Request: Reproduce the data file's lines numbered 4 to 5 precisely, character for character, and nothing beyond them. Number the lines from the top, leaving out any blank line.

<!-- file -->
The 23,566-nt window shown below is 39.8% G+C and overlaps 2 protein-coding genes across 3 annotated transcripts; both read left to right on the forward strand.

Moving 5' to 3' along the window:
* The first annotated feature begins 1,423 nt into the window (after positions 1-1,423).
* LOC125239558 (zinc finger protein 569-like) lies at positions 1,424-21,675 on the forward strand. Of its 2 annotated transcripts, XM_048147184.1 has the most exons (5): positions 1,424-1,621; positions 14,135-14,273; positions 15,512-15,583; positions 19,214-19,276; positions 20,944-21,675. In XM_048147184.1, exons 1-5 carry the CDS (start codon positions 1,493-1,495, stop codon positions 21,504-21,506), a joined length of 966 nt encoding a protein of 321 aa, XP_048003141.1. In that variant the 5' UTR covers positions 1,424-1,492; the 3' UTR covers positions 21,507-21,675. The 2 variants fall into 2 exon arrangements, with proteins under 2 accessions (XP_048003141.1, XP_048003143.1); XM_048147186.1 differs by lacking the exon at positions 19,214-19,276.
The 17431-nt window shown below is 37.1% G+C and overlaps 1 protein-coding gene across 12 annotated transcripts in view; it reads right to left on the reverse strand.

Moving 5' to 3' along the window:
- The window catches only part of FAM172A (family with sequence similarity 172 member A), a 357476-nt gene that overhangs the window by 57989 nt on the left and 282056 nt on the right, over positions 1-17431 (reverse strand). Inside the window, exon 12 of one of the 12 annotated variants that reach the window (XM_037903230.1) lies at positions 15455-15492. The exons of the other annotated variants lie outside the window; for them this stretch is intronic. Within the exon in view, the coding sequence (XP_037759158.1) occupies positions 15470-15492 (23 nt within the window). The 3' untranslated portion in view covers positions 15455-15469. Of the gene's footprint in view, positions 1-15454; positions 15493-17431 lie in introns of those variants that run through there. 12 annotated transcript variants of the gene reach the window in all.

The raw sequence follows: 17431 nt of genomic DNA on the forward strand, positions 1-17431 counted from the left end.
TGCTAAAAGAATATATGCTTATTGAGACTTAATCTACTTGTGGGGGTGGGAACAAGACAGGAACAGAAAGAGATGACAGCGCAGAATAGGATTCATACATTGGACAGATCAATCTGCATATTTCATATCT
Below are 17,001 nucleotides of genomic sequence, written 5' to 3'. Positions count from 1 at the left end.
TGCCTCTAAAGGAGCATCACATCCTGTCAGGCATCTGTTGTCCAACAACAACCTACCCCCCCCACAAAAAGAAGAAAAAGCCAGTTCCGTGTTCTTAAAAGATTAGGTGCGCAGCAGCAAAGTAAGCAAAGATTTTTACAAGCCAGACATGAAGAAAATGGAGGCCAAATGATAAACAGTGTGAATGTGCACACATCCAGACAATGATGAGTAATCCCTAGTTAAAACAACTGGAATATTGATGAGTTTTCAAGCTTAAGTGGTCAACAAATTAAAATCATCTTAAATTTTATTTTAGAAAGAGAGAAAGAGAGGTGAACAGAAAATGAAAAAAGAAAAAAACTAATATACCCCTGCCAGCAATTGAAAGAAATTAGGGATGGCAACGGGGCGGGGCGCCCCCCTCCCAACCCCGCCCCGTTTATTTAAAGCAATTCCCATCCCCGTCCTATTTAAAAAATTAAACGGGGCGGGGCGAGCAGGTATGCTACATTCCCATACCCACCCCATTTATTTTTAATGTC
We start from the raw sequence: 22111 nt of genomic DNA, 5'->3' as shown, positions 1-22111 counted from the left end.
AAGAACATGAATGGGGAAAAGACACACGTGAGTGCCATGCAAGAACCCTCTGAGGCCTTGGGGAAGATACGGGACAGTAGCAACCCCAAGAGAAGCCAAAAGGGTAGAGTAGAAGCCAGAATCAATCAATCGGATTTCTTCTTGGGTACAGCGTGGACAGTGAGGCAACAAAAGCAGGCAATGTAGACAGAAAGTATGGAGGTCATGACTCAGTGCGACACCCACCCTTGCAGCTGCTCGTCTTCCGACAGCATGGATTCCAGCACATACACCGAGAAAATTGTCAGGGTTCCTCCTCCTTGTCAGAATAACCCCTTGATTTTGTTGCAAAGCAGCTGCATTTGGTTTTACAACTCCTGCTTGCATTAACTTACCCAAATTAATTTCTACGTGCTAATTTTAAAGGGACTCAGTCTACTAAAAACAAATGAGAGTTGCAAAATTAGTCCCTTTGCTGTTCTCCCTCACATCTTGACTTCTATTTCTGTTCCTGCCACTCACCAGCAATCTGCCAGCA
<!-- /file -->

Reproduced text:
* LOC125239558 (zinc finger protein 569-like) lies at positions 1,424-21,675 on the forward strand. Of its 2 annotated transcripts, XM_048147184.1 has the most exons (5): positions 1,424-1,621; positions 14,135-14,273; positions 15,512-15,583; positions 19,214-19,276; positions 20,944-21,675. In XM_048147184.1, exons 1-5 carry the CDS (start codon positions 1,493-1,495, stop codon positions 21,504-21,506), a joined length of 966 nt encoding a protein of 321 aa, XP_048003141.1. In that variant the 5' UTR covers positions 1,424-1,492; the 3' UTR covers positions 21,507-21,675. The 2 variants fall into 2 exon arrangements, with proteins under 2 accessions (XP_048003141.1, XP_048003143.1); XM_048147186.1 differs by lacking the exon at positions 19,214-19,276.
The 17431-nt window shown below is 37.1% G+C and overlaps 1 protein-coding gene across 12 annotated transcripts in view; it reads right to left on the reverse strand.